#16 – Christian Rose is “the absolute best at being the absolute worst.” He used to be Tommy Flagg in NWL STL, then joined with Matt Jackson’s #Anarchy group back before Jackson turned on the Besties. Since then, he’s just been a lowlife loner. He hits almost everyone with elbows, including Jack Foster, before seemingly being eliminated by accidentally stepping off the apron and onto the timekeeper’s table. The table falls, but Rose lands with one foot in the air. Since both feet haven’t touched the floor, he’s still in it. (If the table breaking was a botch, then credit to him for saving it and making a moment out of it.) He hops back in on one foot.

#17 – Thor Theriot had a great series of match with Jeremy Wyatt early in 2017, and has since been kind of gunning for a championship. There hasn’t been as much focus on him in a while, but he’s one of my favorites. He takes down a lot of people with running strikes and avoids being tossed by Foster.

#18 – Ken Dharma hasn’t been a focus of the NWL since his feud with Hans Ruger over who had the better body. Dharma is well-toned and incredibly flexible (he’s Matt Sydal’s brother). He’s also a staunch vegan and yoga enthusiast, so the crowd isn’t high on him. He and Thor Theriot pair off. Meanwhile, Niles plonks’ butler, Belvedere, gets ejected from ringside by the referees for constantly helping his employer avoid elimination.

#19 – Roscoe Leech is not a wrestler. He’s a manager with the Leech Talent Agency and most recently has been running the concession stands at shows. He’s been a lovable goof and a crowd favorite ever since hitting a stunner on manager/wrestler Buddy Shepherd. He crawls through the window of the concession stand and comes in through the crowd. He low blows Christian Rose and tries in vain to attack other guys. Then he hits a series of stunners, including one on Jack Foster. I can’t believe Foster sells for him.

#20 – Buddy Shepherd is like a TV preacher who preaches about the Buddy System instead of the Gospel. He was a babyface in St. Louis, but he’s always been heel in Kansas City. His Buddy System squad has been pretty empty of late, and he himself doesn’t wrestle a lot outside of comedy matches. Roscoe tries to stun him, but he gets out and muscles Roscoe onto the apron. He offers a handshake but then kicks Roscoe low, and Roscoe falls to the floor.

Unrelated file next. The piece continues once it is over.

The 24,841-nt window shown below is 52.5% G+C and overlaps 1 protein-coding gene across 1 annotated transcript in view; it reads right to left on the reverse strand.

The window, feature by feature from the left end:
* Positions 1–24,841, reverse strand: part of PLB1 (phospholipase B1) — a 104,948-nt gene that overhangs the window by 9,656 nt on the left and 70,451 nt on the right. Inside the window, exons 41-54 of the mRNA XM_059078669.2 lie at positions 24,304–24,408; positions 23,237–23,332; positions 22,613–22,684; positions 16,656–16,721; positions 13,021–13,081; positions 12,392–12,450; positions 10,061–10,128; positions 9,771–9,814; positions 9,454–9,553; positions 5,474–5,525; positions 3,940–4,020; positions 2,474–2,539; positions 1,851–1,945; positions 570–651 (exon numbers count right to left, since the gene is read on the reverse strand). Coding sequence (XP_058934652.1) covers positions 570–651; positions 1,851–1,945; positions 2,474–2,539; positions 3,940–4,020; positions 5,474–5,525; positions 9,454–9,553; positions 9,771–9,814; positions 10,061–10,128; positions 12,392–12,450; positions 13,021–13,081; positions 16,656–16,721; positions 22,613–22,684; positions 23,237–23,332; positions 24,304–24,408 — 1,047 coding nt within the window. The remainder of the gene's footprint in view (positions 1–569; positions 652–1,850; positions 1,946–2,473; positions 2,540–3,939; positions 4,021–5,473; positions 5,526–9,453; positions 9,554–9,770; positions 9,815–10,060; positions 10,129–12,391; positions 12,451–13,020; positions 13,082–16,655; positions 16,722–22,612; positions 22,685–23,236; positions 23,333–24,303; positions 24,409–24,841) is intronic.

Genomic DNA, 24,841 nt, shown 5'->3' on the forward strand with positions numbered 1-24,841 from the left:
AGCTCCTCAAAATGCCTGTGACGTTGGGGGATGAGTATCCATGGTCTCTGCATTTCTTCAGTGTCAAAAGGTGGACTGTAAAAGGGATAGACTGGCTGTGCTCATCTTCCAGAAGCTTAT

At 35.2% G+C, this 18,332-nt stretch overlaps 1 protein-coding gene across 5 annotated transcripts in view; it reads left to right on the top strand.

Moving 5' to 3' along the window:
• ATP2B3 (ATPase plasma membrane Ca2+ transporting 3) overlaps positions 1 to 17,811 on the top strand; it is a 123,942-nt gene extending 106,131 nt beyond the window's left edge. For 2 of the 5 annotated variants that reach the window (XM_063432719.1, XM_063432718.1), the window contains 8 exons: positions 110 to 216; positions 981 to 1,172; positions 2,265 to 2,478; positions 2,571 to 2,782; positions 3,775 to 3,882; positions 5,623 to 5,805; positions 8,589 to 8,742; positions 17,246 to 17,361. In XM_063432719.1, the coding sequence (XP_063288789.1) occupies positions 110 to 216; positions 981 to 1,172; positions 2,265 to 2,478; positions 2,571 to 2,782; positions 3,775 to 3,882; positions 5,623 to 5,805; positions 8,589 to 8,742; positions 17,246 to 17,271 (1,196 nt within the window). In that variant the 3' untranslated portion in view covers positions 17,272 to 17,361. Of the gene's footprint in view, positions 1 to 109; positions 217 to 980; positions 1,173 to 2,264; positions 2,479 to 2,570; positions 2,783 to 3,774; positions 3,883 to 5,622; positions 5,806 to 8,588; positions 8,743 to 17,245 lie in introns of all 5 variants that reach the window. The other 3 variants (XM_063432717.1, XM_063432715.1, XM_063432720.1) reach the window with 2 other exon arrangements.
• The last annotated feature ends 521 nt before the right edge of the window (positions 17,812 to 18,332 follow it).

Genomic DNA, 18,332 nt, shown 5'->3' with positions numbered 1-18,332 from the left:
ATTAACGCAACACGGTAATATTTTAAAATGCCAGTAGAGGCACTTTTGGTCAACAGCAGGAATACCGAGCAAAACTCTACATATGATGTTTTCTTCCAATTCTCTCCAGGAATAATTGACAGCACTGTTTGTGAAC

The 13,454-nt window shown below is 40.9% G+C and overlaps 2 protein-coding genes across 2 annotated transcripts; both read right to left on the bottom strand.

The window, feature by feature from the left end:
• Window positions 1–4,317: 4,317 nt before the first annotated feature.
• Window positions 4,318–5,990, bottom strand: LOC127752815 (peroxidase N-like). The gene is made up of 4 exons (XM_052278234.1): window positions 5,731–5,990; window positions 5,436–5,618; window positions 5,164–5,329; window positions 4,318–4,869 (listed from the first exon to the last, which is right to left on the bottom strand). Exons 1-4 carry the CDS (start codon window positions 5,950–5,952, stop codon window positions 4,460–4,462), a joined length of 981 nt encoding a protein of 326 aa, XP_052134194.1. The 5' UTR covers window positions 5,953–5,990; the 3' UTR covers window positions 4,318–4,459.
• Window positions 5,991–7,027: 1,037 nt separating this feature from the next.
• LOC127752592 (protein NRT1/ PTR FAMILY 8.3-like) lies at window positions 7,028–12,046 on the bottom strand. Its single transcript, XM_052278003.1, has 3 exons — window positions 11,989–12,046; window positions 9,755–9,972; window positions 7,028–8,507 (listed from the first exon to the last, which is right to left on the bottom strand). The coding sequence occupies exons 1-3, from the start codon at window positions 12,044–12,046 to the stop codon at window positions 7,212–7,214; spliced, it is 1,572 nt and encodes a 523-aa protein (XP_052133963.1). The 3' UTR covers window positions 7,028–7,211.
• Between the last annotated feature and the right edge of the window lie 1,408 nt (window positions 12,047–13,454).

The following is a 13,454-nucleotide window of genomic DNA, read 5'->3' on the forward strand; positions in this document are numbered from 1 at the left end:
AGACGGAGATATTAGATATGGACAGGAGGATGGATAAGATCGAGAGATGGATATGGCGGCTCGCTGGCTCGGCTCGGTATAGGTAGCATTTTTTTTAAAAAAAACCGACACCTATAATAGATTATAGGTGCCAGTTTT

Roscoe Leech is eliminated.

#21 – Davey Vega is Mat Fitchett’s partner in the Besties in the World. He pulls the ring rope down as Buddy runs at him, and Buddy takes a tumble.

Buddy Shepherd is eliminated.

Davey kicks Bolt Brady in the head, and he and Fitchett hug. Niles plonk goes for the grape stomp on Fuego del Sol, but the Besties dump him out from behind.

Niles Plonk is eliminated. Fans do the “Na na na na…” chant to him.

Ken Dharm’a flexibility prevents him from being lifted by Fuego del Sol. The Besties clothesline former ally Christian Rose out.

Christian Rose is eliminated.

#22 – Maverick is out for real this time. He’s a hoss, and aside from Drew Gold, he has no friends  He turned heel at the end of the NWL STL’s run and became St. Louis Champion thanks to Drew Gold. He only recently lost that title to Gary Jay in a match that has never been shown for whatever reason. He hits power moves on a number of guys before Jack Foster slugs it out with him.

#23 – Cody Summers is new, and this is apparently his first appearance in a televised match. I know nothing about him. I’m guessing he’s a graduate of the NWL Training and Performance Center? He hits a nice slingshot cutter. Meanwhile, Davey Vega suplexes Marco Howlett out.

Marco Howlett is eliminated.

#24 – Mike Outlaw used to be Dez Wellston. Then NWL STL died, and he went back to his old name. He was associated with Matt Jackson until Jackson turned on the Besties. Then he turned face. Aside from being at odds with Jackson, he hasn’t really had a specific program. He fights for a second with Marco on the floor before going in. Jack Foster tries to toss him, but he skins the cat. Somewhere during his entrance, Mat Fitchett is thrown out.

Mat Fitchett is eliminated.

#25 – Thomas Shire is another guy I know nothing about. He’s tall and blonde, and the announcers say he was trained by Dory Funk Jr. He hits Dak Draper with a sort of DVD, so he must be pretty strong.